Signing autographs is a regular part of being an NHL player. (John McDonnell/The Washington Post)

After a January practice, with most of his teammates already gone for the day, rookie defenseman Madison Bowey walked out of the locker room and stared down five wooden tables covered in red Washington Capitals sweatshirts.

“All of them?” the 22-year-old Bowey asked while smiling.

“Yep,” answered a Capitals staffer. “Every single one.”

Off Bowey went, black Sharpie in hand, tagging each sweatshirt with his signature: a wavy “M” to start, a few straight lines down the middle to give the autograph some weight, a smaller, squiggly “B” next to the “M,” and then his number, 22, to finish it off. He repeated it dozens of times, no one autograph exactly the same, but no one autograph noticeably different, either.

Autographs are a fixture of the sports world. There is always some crowd — sometimes a few people, sometimes a whole lot more — hanging in the Capitals practice facility, all holding jerseys or hats or posters, waiting for the players to come off the ice. The fans usually migrate to the parking lot by the players’ exit if their memorabilia isn’t autographed inside the rink. The players, along with stopping for these crowds when they have the time, consistently sign gear for charities and promotions and, occasionally, each other.

For veterans, it is a normal part of the professional hockey routine. For rookies and other young players, developing signatures can be a comical source of stress as they learn all the aspects of being in the NHL.

“I have the worst signature,” Capitals rookie defenseman Christian Djoos said while blushing and scratching his head. “It’s so, so bad. Sometimes I feel bad that it is going to hang on someone’s wall or something. I need to improve it.”

How?

“Practice,” he deadpanned. “More work in the summer, I guess.”

Djoos is right. His signature isn’t good, and there is really no method to it. He starts with a big “C,” then wiggles his pen to make a few waves that look like a heart monitor readout, then ends it with something that looks like an “S” but could be any letter. He also adds his number, 29, but it could really be anything depending on how you tilt your head.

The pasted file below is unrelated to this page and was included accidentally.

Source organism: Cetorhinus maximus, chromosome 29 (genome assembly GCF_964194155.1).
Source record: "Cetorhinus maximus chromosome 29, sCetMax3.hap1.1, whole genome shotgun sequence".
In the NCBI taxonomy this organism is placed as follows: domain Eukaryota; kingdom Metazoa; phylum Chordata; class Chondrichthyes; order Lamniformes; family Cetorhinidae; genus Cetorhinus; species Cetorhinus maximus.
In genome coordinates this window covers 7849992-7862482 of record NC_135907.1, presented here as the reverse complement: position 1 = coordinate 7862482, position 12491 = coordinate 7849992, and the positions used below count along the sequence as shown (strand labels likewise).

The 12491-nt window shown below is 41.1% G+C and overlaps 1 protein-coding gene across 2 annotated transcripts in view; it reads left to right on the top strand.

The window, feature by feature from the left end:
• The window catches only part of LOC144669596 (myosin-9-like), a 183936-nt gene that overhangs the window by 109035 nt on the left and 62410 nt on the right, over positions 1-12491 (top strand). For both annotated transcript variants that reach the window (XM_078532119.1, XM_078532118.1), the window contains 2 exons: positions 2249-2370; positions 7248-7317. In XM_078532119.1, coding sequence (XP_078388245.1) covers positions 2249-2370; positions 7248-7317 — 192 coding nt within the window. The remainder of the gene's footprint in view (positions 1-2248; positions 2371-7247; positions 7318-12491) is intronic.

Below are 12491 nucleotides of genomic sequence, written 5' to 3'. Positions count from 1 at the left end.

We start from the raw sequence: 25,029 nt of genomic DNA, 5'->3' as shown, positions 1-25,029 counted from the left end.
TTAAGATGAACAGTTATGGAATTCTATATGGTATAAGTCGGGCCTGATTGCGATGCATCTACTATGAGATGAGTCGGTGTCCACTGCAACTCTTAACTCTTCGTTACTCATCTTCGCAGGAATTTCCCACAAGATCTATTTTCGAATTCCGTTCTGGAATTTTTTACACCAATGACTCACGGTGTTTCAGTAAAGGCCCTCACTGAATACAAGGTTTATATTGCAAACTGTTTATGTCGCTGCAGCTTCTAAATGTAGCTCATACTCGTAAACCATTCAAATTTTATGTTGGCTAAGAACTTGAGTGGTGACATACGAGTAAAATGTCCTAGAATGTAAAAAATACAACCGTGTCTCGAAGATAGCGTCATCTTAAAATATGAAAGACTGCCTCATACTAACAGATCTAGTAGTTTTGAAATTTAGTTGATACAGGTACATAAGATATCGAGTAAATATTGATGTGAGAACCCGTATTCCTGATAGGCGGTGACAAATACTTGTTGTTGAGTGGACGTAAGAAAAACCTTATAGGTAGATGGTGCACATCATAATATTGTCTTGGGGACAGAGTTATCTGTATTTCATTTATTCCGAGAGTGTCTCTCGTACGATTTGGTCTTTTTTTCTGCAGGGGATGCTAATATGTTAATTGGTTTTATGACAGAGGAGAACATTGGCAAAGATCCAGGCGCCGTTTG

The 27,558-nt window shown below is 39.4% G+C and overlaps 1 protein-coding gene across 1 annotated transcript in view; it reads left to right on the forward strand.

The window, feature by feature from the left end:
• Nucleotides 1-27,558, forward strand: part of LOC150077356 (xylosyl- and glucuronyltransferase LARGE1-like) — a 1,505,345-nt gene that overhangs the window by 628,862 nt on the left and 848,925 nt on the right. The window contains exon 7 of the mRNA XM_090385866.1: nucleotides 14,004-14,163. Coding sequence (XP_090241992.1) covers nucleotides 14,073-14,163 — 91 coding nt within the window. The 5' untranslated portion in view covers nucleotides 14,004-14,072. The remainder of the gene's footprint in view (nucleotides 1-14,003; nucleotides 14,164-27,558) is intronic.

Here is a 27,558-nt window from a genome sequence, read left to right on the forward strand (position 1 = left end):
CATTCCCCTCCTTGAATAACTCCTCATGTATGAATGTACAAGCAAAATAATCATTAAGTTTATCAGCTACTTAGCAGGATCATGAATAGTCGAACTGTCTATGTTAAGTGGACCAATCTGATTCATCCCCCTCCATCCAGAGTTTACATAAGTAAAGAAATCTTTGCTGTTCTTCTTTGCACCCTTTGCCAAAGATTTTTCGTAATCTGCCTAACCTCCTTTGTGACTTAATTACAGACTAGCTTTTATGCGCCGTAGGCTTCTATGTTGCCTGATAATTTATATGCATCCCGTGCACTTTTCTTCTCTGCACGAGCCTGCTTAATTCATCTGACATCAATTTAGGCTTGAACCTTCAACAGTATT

“What is that?” Bowey yelled across the Capitals’ dressing room when shown Djoos’s signature.

“Honestly,” Djoos said through heavy laughter. “I have no clue.”

For three days in late January, Tampa became the NHL autograph capital of the world. That is where the league held its annual all-star weekend, and players did a lot more autograph-signing than they did skating or scoring goals. There were scheduled signings, jerseys to autograph at the end of each event, exchanges between players and then more signing after that. 

Columbus Blue Jackets defenseman Zach Werenski, named an all-star in his second season, left Tampa with autographs from Capitals winger Alex Ovechkin, Pittsburgh Penguins center Sidney Crosby, Ottawa Senators defenseman Erik Karlsson, and New York Islanders center John Tavares. Third-year Carolina Hurricanes defenseman Noah Hanifin estimated that he signed a few hundred autographs across the weekend — at least. This all led second-year Tampa Bay Lightning forward Brayden Point, one of his team’s four all-stars, to a realization.

“I have a pretty bad signature,” Point said. “Here’s the thing you need to balance: You need to have something fast so you can get to a lot of people, but it also has to be good because that is a keepsake for people. That can be really hard. I look at the veterans with all these swoops and loops. I want that, but I’m not there yet.”

The need to sign a lot of autographs in a short period of time is maybe why Djoos’s signature is reduced to a clump of illegible waves. Or why Capitals forward Jakub Vrana renders his last name with a big “V” and then a loop that does not resemble any of the letters that make up the rest of it. The 21-year-old from the Czech Republic, like many NHL players, signed his first autograph when he was a teenager playing in juniors. His signature has since evolved, dropping any hints of “Jakub” and adding his number, 13.

But Vrana is quick to point out that he doesn’t always use his number.

“I mean, come on, man,” he said, smirking. “I’m not going to write ‘13’ on there if it’s a form or contract or something. Only autographs.”

When discussing the finer points of his signature, like the fancy “M” or the hard-drawn lines in the middle, Bowey drops his voice a bit. He has a confession to make. He has been practicing his autograph since he was 12 years old, when he was a budding hockey and baseball player in Winnipeg with big dreams and a lot of time to kill.

He signed his first autograph when he was 15 years old, and it was just his name fully spelled out in cursive, like some kind of elementary-school handwriting exercise. It didn’t look right. It didn’t look cool. So Bowey continued to refine it, then refined it some more, and ended up with a signature he can repeat over and over without any stress.

“Maybe I thought there would come a day when people would want my autograph,” Bowey said. “But I don’t know if 12-year-old me could have possibly seen that far ahead.”

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